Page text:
Linux in The News May 9, 2022
Last Updated on May 9, 2022 by KC7NYR
Firefox 100 Marks 17 Years of Development
Firefox is arguably the most popular open-source browser that’s not based on Chrome, available for Linux, Windows, and Mac.
While we know that Chrome-based browsers dominate the market share, Firefox was introduced way before Google Chrome came into existence.
To be accurate, Firefox 100 release marks 17 years of development effort since 2004.
It still feels like yesterday, right?
Firefox 100: What’s New?
It does not matter whether you love/hate Firefox’s new development plans, the fact that it introduced numerous industry-leading features/technology over the years is impressive.
Firefox 100 release hits an important milestone. But, it is not a massive upgrade.
Here, I shall highlight the key improvements with this release:
Improvements to Picture-in-Picture Mode
Whenever you watch anything on YouTube, Prime Video, and Netflix in Picture-in-Picture mode, Firefox now supports captions/subtitles for it.
You just need to enable the captions/subtitles for the video in the respective platform and it will continue to appear in PiP.
The support for captions in PiP is not limited to mainstream platforms but also on websites like Coursera that use WebVTT format.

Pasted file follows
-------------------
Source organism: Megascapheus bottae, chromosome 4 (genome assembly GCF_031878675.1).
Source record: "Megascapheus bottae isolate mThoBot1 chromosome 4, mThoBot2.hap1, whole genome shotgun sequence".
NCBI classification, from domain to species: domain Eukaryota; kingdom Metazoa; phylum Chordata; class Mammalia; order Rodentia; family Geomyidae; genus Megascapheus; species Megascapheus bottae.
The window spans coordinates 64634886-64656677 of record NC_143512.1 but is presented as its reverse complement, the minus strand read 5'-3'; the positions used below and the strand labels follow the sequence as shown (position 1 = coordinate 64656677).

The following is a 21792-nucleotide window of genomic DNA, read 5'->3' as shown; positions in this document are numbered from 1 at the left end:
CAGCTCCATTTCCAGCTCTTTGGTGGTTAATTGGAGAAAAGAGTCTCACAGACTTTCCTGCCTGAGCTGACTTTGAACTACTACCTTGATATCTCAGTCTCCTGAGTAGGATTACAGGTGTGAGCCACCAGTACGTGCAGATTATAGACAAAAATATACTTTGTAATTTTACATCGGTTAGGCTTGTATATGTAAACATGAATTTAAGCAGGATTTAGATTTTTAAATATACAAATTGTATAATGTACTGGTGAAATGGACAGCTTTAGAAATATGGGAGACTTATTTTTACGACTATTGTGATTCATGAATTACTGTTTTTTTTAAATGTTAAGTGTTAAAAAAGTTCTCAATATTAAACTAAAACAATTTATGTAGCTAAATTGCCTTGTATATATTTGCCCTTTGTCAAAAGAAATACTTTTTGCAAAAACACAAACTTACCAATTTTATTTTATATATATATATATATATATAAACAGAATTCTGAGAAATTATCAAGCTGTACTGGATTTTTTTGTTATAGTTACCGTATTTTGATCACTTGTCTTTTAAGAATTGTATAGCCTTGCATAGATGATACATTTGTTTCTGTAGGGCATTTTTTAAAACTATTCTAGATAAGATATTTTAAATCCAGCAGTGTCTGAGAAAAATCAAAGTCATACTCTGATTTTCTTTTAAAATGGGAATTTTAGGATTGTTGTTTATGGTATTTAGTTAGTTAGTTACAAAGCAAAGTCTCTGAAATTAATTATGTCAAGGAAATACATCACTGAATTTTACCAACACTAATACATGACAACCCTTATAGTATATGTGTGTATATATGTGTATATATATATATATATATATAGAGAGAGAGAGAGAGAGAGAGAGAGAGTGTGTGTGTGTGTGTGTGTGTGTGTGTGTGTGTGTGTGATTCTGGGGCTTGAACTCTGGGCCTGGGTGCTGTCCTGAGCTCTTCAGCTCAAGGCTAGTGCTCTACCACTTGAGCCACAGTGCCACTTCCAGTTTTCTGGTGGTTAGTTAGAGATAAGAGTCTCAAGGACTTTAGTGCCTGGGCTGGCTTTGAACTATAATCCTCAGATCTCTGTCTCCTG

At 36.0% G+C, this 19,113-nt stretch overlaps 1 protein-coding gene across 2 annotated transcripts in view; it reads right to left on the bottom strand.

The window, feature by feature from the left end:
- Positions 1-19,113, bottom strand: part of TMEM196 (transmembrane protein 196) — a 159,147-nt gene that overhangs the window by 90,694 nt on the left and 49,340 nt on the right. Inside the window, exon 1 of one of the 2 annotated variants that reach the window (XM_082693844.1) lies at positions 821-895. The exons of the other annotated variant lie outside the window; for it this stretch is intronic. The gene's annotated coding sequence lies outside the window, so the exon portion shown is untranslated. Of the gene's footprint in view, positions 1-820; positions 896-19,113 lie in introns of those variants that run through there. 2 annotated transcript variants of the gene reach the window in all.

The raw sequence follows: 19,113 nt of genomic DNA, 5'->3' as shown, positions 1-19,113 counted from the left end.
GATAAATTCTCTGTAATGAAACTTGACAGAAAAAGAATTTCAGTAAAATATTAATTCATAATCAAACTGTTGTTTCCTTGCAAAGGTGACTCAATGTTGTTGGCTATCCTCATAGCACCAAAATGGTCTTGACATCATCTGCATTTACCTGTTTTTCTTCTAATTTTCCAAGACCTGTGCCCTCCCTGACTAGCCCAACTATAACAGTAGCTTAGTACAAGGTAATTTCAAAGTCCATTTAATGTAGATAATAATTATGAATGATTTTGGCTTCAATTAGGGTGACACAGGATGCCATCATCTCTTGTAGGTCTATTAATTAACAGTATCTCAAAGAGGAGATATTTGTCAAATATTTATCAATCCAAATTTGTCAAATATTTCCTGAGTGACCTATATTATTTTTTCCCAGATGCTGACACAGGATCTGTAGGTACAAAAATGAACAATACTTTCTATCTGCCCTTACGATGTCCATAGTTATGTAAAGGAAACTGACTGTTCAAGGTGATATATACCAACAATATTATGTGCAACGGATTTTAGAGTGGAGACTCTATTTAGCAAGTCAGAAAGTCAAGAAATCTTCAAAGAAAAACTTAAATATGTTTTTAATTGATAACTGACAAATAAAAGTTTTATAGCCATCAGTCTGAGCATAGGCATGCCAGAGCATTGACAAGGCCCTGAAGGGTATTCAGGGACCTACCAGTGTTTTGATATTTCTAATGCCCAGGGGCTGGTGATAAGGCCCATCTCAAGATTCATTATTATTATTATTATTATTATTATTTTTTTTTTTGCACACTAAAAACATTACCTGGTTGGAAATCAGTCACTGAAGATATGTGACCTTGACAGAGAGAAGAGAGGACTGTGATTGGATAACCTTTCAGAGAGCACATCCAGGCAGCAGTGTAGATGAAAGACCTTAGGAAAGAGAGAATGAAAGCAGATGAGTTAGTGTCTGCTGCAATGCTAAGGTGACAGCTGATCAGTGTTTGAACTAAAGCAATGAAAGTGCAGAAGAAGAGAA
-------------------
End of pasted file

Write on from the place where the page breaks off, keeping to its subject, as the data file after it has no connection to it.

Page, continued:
To improve the user experience, Firefox now detects when the language does not match the operating system preferences.
This only happens when you first run the browser after installation. So, you can choose between the system’s language or the browser’s default.
Scrollbars Don’t Take Space by Default
The scrollbars on Linux and Windows 11 won’t take your precious screen space by default. In other words, they will be responsive and collapse when you’re focused on scrolling or navigating.
You can change this in the Settings (for Linux users). Firefox follows your system setting for visual effects if you are on Windows. So, you would need to tweak that for Firefox to honor your preferences.
Control Website Appearance
To tweak the experience for such websites, you now can set a website appearance preference in the Settings to choose light/dark, system, or Firefox theme.
HDR Video and Hardware Accelerated AV1 Video Decoding
HDR Video support may not be a big deal for everyone. But, it is now supported in Firefox on Mac.
The official support exists for YouTube as of now with macOS 11+. Of course, you need an HDR-compatible screen as well.
The hardware-accelerated AV1 video decoding is finally supported on Windows with compatible GPUs (including Intel’s 11th Gen, AMD RDNA 2, and GeForce 30 series). In addition to this, video overlay is also enabled on Windows, reducing power usage.
Unfortunately, these aren’t Linux-specific updates but should help the Firefox users across multiple platforms.
In addition to the major highlights, the changes include:
- Support for profiling multiple java threads has been added.
- Soft-reloading a web page will no longer cause revalidation for all resources.
- Firefox has a new focus indicator for links, which replaces the old dotted outline with a solid blue outline.
You can learn more about the technical changes in the official release notes.
For some websites, your browser preferences influence the color/appearance of the web page.